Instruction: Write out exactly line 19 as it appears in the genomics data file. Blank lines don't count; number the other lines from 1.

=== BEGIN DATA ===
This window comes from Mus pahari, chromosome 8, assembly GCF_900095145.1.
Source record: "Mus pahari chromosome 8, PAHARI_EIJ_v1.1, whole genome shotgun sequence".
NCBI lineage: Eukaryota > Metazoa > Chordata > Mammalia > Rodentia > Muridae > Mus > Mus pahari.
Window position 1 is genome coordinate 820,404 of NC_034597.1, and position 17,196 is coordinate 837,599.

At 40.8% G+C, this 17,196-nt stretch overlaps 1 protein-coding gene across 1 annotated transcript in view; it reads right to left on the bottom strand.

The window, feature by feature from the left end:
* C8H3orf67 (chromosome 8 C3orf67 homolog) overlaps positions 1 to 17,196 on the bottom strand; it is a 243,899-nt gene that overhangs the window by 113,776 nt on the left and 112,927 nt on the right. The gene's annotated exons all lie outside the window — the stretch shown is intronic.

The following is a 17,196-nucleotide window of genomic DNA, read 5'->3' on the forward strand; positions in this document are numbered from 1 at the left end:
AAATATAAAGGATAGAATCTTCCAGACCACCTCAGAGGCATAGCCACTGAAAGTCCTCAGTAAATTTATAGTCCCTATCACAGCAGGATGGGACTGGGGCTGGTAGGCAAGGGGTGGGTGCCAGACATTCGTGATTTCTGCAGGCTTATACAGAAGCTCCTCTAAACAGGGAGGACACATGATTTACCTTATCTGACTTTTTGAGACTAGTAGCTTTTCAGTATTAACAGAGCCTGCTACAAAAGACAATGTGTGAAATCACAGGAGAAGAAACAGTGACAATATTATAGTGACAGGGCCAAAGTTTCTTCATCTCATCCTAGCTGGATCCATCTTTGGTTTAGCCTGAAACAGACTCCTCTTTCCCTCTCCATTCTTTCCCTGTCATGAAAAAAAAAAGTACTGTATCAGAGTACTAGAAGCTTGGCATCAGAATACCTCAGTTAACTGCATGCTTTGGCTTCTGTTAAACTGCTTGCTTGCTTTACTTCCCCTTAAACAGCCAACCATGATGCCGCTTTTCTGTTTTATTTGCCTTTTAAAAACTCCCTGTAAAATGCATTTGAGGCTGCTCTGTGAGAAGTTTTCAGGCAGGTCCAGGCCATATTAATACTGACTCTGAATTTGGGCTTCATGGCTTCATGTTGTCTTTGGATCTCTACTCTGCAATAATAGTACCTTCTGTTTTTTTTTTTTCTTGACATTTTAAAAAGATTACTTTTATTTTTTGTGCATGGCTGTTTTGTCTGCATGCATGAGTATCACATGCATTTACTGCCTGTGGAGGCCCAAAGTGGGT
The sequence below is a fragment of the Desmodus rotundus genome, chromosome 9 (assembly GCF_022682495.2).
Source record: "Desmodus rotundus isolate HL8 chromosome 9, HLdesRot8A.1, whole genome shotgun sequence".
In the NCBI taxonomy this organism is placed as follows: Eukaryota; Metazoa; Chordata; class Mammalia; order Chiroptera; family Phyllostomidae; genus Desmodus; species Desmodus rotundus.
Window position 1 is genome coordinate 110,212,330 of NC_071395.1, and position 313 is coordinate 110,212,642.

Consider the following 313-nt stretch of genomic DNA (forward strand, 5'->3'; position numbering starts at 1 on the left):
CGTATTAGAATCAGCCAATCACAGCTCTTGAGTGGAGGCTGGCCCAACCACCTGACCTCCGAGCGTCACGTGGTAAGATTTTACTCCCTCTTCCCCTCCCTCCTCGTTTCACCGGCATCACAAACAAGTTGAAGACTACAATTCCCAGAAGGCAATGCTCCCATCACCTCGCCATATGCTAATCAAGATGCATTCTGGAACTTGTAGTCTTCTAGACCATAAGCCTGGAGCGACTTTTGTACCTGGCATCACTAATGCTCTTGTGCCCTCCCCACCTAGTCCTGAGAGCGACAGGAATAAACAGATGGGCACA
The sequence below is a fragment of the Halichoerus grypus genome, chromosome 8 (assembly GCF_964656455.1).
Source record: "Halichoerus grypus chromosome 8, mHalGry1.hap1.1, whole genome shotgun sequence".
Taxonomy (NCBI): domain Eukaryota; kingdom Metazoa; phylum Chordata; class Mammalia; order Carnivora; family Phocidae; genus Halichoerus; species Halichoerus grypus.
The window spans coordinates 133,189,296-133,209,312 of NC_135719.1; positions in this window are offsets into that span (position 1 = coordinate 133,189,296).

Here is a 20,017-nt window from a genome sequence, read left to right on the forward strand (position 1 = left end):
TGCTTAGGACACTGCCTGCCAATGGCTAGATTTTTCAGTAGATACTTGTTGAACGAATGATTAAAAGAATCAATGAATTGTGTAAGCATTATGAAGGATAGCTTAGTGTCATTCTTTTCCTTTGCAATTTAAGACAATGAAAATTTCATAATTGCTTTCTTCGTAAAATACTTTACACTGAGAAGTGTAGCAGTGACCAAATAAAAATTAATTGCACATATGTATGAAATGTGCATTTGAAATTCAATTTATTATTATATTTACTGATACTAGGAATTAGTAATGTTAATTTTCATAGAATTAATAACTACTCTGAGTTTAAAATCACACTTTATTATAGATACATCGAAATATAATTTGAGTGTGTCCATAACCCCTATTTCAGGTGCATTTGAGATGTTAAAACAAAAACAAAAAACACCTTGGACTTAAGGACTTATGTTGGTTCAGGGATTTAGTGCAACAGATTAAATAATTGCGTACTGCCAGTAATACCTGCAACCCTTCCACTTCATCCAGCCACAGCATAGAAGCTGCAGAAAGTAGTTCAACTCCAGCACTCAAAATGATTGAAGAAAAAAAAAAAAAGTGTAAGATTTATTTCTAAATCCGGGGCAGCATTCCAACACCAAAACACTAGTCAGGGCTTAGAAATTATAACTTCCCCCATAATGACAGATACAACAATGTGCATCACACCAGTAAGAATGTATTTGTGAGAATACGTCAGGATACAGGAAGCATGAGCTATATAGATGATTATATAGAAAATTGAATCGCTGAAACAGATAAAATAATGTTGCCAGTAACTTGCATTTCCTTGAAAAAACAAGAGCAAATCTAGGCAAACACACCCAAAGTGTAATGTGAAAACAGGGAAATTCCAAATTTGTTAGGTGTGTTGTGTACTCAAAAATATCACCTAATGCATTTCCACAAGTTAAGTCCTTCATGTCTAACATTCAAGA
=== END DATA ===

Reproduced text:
The window spans coordinates 133,189,296-133,209,312 of NC_135719.1; positions in this window are offsets into that span (position 1 = coordinate 133,189,296).